Brakes on the Saab 99 can be a bit tricky to fix these days. All the components can be found but probably not off-the-shelf at the local auto parts store. The Saab Club Sweden can help with some of the components, like seal kits. Also new dust shields are available – although not very cheap…
I decided to go by the route of fixing the brakes myself. This meant taking the original suspension completely apart. So a few photos on the brake job below.
First a look at the rear axle:
All the brake components are then pretty much awaiting installation on the Turbo. I also bought new brake lines, shoes and installation kits. The brake lines and shoes were available at the local auto parts store but the installation kit I got from Saab Club Sweden.
The corrosion repair on the 99 Turbo is finally almost done.
Basically what’s left to do is fixing the driver side door. The “good” doors I had turned out to be not so good… The passenger side door needed just a few patches but the driver side door needs to be re-skinned. More on that later.
So – it’s starting to look like the car will be in primer before the spring!
The Saab 99 Turbo is proceeding once again – welding as usual…
I had a busy summer and the project was pretty much on hold for a few months. At the moment it looks like I will not be able to put too many hours on the car but the plan is to have all the body work done this winter.
But – at least the floor, trunk area and the rear quarters are done! The one major thing to do is to fix the engine bay area and the windscreen frame. And then there is some smaller stuff like fixing the doors, but they are not too bad.
Making a welding jig for the front section
We came up with a plan to make jigs to keep the various pieces in the front in correct position while welding. So we constructed jigs for the front end of the fenders and also for the window frame.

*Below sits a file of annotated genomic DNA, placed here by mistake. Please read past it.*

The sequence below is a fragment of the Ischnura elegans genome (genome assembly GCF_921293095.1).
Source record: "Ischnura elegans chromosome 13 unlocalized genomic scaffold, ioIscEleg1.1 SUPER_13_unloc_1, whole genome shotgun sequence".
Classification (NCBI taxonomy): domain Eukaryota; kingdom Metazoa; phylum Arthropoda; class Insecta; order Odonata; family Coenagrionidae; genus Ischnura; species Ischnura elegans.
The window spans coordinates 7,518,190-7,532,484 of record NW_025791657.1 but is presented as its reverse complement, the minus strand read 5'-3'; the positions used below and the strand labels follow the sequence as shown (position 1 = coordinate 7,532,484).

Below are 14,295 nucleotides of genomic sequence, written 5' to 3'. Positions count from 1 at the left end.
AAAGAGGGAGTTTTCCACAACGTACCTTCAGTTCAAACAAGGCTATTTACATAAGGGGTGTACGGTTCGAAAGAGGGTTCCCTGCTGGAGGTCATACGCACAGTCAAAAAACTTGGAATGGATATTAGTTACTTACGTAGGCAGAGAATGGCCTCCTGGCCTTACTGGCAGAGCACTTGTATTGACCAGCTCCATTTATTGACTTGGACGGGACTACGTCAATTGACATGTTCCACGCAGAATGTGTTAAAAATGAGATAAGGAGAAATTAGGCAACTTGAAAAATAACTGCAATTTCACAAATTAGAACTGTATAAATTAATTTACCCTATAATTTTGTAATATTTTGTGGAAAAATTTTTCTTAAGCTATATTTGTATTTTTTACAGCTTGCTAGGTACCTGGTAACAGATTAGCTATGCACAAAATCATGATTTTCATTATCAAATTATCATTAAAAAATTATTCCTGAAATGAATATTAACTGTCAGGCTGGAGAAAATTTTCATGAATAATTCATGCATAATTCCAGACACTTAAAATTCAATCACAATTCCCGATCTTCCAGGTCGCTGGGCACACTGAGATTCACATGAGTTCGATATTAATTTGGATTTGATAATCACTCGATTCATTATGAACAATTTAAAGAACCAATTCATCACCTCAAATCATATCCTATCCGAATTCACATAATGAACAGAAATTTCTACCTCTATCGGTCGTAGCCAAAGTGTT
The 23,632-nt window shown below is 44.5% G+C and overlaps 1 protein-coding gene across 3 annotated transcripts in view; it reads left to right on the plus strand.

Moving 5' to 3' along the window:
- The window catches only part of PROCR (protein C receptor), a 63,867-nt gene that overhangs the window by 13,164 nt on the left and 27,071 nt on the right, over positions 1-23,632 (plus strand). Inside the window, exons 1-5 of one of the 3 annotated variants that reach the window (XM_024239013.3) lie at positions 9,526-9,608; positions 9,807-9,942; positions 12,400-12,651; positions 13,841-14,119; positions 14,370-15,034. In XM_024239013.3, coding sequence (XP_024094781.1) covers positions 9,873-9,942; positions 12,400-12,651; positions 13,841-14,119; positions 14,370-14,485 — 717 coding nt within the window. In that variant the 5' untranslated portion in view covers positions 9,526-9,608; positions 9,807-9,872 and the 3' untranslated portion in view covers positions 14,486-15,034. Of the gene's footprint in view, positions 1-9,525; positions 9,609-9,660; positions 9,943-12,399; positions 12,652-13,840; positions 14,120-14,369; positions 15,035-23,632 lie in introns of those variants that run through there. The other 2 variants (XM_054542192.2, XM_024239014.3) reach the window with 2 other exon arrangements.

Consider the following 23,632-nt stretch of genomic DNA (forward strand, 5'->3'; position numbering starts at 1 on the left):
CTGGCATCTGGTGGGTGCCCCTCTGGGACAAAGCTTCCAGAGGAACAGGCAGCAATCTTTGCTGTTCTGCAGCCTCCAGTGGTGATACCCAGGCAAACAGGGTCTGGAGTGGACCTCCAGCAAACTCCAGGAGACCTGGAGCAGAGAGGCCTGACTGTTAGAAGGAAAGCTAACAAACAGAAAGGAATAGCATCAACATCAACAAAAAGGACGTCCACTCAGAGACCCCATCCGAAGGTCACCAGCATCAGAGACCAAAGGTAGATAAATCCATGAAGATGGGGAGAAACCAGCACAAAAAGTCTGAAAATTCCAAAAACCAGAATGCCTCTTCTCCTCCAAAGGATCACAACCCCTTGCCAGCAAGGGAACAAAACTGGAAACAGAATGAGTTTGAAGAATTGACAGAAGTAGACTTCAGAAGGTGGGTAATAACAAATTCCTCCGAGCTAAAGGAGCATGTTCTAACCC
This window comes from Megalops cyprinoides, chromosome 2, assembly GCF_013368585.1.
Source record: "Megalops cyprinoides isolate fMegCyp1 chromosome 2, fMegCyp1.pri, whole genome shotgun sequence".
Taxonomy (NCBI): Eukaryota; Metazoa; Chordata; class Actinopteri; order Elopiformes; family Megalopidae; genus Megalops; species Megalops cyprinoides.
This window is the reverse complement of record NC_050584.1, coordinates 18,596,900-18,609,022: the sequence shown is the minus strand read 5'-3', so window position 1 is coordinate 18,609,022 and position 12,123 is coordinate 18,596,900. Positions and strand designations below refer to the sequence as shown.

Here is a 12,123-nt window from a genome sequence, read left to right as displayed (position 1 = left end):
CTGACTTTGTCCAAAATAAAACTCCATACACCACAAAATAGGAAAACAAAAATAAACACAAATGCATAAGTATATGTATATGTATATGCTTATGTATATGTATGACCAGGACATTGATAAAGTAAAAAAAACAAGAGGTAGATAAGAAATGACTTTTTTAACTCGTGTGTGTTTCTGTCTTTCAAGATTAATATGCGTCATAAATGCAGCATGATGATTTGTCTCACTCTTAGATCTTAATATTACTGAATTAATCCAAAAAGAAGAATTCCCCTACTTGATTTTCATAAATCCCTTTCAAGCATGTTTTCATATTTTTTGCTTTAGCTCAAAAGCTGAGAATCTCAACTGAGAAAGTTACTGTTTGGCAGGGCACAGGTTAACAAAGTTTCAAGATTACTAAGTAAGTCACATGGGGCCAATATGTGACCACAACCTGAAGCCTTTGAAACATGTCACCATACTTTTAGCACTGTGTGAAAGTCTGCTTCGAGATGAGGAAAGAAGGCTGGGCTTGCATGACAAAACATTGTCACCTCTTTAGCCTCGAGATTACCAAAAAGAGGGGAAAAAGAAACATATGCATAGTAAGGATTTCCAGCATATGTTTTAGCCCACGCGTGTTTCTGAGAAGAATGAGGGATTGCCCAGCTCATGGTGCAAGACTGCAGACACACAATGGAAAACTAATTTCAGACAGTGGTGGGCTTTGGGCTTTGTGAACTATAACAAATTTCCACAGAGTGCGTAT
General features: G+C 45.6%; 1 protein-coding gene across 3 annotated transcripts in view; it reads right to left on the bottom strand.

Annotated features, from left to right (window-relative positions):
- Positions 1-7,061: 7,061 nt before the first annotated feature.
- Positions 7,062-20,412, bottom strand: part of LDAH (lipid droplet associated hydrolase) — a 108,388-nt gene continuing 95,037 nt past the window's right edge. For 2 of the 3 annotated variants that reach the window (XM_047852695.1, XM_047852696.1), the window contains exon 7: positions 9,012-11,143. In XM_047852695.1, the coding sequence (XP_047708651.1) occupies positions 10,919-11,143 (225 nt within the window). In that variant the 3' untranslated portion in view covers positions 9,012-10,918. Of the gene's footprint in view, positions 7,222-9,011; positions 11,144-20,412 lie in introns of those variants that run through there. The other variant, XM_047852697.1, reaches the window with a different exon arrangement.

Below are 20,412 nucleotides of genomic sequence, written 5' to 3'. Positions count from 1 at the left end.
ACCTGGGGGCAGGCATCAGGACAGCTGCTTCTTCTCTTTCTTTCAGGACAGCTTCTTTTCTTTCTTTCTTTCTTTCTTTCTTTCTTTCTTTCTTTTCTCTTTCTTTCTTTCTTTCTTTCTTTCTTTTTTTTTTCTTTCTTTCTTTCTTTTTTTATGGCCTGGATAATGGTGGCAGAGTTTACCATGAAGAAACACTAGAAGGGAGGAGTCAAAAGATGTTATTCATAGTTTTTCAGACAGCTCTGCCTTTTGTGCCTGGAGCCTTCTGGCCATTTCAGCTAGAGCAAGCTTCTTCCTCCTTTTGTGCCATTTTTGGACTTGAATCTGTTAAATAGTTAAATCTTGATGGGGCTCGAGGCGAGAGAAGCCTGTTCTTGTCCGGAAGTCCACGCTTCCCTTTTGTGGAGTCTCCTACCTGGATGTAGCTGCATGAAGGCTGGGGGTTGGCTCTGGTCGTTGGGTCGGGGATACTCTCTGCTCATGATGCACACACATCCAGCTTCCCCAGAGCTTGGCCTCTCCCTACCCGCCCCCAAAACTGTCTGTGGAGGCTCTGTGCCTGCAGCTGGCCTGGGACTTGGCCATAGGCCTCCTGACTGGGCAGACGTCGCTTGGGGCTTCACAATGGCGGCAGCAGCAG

I did an engine re-build for fellow Saab enthusiast, including a fully restored crankshaft with all new bearings. As I got ready to installing the engine back in the car I decided to use my GoPro camera to record it.
So – here you go: Engine installation in a Saab 96 two-stroke 1964 video
I got myself a 1959 Saab 93B DeLuxe. Three cylinders, 750 cc, three speed manual, suicide doors originally. Strictly speaking it’s not a barn find since the owner had it for sale, but it has stayed in a barn for 20+ years… But it most definitely is a basket case since it has been completely taken apart.
I had seen the for sale listing a few times, but the car seemed like too much project. After thinking about it for a while I decided to go at least see it anyway. Maybe it would be worth the parts if nothing else.
The parts were in a barn and it looked like quite a bit had been lost over the years. At least the original 750 cc engine, seats, roof lining, front hubs, and what not were missing.
The body was in another barn. Restoration had been started, but never gotten much further than taking the car apart. Some welding had been done (and need to be re-done), but that’s about it.
It was pretty obvious that a restoration is not really a good idea. But I have a few ideas on what to do with it…
I managed to get the price knocked down quite a bit and now I own a Saab 93B. It will be a long term project. There are other cars to finish first. So – no project posts on this for a long while. But some day…
I bought a Shrinker Stretcher machine. I have seen them used on some Youtube channels and they looked pretty handy. They seem to help a lot in making tighter curves and radiuses. The English Wheel is handy also, but the Shrinker Stretcher seems to speed up some operations a lot. Also – at my skill level – shrinking edges with just a hammer and a dolly (or stump) is challenging. Making an even shrink along an edge is especially difficult. So, I decided to try it out.
How a Shrinker Stretcher works
The device comes with two sets of jaws. One set for shrinking and another for stretching. The jaws clamp on the piece of sheet metal and pull the metal in towards the center (or push out if stretching) when you pull on the handle. This forces the metal to curve.
The jaws can shrink and stretch steel about two inches or 5 cm deep, and around 1 mm thick.
Above you can see the teeth marks the jaws make on the metal. These need some smoothing out after the desired shape has been attained. An English Wheel is a great help.
Foot operation stand
Already after my limited experience I would say that a foot operation stand is a must. A stand would have cost almost as much as the device, so we decided to make one of scrap metal. The pedal is a Saab 96 brake pedal.
The foot stand gives you a lot more power but it also frees up both hands to hold and guide the piece you are working with.
Repairing a Saab 99 Turbo rear brake dust shield
So here’s the first real test repair where I used the shrinker stretcher.
All in all I have to say that using the shrinker was a lot easier than I thought. Ofcourse making complex panels is a completely different thing, but for small parts like this it seems a real helper.